5 practical ways to support parents in the workplace

April 19, 2024

In Canada, working parents account for over 40% of the workforce (Cleo, 2020). Furthermore, in 2022, 75.2% of mothers with young kids worked 2022. That’s 3.3% higher than surveyed in 2019, and the numbers continue to rise (BNN Bloomberg, 2023).

Working parents face unique challenges when it comes to balancing the demands of work and family. However, despite today’s leading organizations recognizing the invaluable contributions of working parents, a concerning 58% of respondents to KixCare’s survey reported experiencing burnout.

With the combined pressure from the office and at home, it’s no wonder that 78% of participants admitted feeling stress and anxiety at work. Providing support to working parents offers a promising opportunity for employers to retain and attract talent.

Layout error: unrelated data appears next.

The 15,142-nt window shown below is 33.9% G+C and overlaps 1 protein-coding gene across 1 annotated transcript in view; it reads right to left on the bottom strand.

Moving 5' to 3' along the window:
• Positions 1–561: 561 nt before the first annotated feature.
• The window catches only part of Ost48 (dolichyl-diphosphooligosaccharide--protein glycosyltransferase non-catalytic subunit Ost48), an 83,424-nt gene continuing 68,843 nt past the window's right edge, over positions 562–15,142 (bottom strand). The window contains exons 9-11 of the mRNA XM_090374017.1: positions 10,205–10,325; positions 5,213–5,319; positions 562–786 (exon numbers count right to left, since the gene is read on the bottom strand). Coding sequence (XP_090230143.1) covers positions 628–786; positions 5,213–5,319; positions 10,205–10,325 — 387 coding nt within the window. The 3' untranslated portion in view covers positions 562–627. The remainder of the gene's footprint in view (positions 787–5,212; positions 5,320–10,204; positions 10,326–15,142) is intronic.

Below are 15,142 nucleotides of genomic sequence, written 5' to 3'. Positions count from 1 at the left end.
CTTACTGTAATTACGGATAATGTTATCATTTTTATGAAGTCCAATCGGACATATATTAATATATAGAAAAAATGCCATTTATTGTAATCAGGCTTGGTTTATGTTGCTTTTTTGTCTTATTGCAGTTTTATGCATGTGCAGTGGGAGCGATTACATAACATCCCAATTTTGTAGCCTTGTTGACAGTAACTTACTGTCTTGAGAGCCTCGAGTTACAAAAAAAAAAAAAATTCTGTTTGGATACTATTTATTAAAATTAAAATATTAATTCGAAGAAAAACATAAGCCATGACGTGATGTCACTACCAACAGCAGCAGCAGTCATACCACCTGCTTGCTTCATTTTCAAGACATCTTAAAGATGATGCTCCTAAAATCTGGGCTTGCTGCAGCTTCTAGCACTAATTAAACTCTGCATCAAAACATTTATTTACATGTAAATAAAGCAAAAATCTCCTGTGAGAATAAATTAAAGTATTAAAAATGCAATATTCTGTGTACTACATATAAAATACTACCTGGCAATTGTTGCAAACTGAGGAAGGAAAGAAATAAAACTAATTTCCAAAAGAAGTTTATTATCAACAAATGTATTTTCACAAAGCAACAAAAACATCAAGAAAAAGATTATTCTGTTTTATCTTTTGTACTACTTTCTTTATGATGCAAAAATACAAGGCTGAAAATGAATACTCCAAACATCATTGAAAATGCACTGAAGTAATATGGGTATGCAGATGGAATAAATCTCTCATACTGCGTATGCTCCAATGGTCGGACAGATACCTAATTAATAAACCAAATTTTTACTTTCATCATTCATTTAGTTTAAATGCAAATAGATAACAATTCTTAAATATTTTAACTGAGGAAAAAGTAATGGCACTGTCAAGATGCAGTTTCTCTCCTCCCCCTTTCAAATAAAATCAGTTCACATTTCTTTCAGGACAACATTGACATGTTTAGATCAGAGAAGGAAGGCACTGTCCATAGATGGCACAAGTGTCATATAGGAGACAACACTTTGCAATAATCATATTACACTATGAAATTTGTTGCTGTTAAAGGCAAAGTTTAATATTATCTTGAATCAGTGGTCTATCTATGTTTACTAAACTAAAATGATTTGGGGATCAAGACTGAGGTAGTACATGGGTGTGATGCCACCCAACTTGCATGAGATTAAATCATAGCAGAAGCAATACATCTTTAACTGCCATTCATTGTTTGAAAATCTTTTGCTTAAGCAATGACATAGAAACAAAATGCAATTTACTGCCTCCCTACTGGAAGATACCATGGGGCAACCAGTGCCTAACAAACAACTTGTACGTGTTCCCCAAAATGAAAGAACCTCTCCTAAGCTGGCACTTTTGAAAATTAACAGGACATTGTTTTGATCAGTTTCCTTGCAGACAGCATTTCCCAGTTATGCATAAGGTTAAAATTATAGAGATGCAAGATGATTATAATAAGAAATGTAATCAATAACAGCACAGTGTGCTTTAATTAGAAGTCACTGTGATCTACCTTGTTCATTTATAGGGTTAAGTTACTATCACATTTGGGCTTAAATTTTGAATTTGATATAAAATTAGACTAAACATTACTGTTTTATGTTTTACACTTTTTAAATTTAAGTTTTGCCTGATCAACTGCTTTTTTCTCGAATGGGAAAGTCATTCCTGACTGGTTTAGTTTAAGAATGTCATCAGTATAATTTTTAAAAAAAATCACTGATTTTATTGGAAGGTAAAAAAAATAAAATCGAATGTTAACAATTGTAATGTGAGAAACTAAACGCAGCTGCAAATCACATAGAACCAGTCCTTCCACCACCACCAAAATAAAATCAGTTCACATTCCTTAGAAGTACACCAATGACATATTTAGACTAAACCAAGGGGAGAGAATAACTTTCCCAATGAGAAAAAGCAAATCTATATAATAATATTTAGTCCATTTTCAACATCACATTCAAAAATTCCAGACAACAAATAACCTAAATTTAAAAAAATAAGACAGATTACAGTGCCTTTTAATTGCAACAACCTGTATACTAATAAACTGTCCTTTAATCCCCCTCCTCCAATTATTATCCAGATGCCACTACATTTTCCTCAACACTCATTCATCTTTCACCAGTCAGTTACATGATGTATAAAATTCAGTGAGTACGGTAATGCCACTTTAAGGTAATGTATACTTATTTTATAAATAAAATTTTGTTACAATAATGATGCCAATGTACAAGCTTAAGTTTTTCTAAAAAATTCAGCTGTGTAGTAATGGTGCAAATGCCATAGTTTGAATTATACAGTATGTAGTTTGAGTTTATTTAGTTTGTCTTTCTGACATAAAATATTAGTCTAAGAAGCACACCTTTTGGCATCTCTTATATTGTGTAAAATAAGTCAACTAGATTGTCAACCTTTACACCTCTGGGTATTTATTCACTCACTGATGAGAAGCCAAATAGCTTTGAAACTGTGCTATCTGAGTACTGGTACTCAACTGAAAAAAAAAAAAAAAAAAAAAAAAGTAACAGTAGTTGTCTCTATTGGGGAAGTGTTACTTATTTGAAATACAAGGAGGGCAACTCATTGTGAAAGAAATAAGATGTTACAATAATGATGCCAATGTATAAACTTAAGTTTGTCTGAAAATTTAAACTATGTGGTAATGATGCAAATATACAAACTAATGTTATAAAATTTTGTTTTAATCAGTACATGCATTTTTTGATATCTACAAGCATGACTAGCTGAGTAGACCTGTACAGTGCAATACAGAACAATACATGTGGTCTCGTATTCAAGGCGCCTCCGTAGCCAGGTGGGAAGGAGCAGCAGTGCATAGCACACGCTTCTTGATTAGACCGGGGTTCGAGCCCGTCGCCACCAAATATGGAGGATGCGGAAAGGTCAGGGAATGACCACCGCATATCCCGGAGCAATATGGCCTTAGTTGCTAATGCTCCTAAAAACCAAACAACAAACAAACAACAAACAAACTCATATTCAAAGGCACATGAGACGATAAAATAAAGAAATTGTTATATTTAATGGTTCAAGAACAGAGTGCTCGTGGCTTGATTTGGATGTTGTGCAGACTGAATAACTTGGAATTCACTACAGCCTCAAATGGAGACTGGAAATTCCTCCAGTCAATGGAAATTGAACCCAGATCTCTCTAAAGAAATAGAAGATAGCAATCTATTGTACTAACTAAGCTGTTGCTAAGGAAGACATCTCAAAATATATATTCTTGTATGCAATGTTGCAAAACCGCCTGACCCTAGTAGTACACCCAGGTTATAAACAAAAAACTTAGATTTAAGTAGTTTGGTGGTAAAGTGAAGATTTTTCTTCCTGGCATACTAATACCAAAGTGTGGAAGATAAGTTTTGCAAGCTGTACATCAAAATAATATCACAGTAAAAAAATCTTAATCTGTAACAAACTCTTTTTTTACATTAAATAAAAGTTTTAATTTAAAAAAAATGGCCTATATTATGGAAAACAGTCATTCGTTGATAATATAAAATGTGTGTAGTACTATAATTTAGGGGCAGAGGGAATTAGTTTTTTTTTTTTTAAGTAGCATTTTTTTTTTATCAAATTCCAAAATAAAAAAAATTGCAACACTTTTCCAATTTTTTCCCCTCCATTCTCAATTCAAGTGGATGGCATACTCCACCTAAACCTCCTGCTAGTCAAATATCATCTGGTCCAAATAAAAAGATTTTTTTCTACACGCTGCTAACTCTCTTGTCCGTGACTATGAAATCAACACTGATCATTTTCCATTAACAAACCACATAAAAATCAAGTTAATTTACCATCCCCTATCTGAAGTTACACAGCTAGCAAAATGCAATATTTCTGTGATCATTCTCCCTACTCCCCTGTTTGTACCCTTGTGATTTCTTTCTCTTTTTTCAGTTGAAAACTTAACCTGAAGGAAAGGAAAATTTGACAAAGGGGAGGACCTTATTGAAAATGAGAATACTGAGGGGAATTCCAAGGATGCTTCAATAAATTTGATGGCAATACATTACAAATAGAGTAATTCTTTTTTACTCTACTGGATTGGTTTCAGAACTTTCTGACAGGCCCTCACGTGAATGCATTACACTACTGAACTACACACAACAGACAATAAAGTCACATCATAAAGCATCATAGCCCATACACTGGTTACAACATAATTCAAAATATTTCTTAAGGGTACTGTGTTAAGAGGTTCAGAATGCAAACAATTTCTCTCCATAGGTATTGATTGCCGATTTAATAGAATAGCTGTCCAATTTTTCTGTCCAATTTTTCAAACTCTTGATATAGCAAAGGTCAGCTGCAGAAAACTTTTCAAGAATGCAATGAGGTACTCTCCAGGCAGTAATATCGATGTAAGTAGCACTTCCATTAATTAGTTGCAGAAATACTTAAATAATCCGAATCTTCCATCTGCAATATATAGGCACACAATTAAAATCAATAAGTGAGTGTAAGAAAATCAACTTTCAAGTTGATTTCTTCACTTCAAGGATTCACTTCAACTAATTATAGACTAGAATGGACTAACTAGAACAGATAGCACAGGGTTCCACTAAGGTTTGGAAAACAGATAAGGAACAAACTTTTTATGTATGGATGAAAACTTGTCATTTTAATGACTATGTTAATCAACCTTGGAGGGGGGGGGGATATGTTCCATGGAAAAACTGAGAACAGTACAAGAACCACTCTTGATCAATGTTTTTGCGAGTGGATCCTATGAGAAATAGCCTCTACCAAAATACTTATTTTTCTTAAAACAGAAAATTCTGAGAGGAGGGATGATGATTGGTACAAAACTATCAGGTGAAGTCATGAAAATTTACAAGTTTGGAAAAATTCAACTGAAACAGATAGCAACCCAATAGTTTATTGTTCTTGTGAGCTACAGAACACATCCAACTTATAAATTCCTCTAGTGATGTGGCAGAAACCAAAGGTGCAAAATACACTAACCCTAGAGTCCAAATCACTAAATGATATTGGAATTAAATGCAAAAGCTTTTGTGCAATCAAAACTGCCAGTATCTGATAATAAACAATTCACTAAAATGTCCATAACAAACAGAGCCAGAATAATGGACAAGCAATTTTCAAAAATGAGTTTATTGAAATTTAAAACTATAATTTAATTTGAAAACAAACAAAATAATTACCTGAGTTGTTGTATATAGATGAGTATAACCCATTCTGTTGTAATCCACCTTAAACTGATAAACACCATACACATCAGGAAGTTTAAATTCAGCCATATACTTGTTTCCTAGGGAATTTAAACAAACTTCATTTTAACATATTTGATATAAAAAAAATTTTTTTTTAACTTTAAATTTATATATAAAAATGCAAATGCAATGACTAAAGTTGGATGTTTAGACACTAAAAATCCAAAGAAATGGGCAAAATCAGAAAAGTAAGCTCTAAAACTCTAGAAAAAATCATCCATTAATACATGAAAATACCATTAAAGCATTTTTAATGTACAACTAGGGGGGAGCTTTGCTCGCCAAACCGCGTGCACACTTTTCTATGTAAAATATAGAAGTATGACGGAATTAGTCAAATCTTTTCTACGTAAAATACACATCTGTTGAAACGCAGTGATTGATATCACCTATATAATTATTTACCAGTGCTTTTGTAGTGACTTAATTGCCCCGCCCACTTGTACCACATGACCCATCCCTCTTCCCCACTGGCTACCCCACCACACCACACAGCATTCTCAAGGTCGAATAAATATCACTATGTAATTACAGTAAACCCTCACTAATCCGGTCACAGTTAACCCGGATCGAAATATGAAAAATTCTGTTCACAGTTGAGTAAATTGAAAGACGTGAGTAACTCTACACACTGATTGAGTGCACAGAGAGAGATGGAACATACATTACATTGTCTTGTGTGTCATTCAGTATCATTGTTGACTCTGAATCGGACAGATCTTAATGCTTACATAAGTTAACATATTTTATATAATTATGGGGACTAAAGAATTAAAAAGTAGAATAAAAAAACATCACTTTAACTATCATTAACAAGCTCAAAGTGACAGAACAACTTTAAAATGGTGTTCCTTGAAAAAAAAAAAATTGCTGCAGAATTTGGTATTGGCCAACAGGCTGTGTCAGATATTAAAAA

Much of the advice on supporting parents in the workplace is lofty. Here, we present 5 concrete ways to support working parents in your organization, making them feel better supported at home and work.

Provide access to a pumping room

The Canadian Human Rights Act (the Act) is a semi-constitutional law in Canada that promotes equality in the workplace and discrimination surrounding pregnancy and childbirth - this extends to include breastfeeding (Canadian Human Rights Commission).

Providing access to a private, safe space where new mothers can pump their breast milk peacefully is essential for supporting working parents and equality in the workplace.

Unfortunately, it’s all too common for pumping rooms - and new mothers - to become an afterthought within the workplace, leaving women walking long distances to find an appropriate place to pump.

Mothers need a private place to pump several times throughout the day within their professional space. At a minimum, this space should include the following:

  • A door that locks: To enable new mothers' privacy while they pump.

  • A comfortable chair: For mothers to sit in while they pump.

  • A tabletop surface: To accommodate bottles, pumping equipment, and laptops.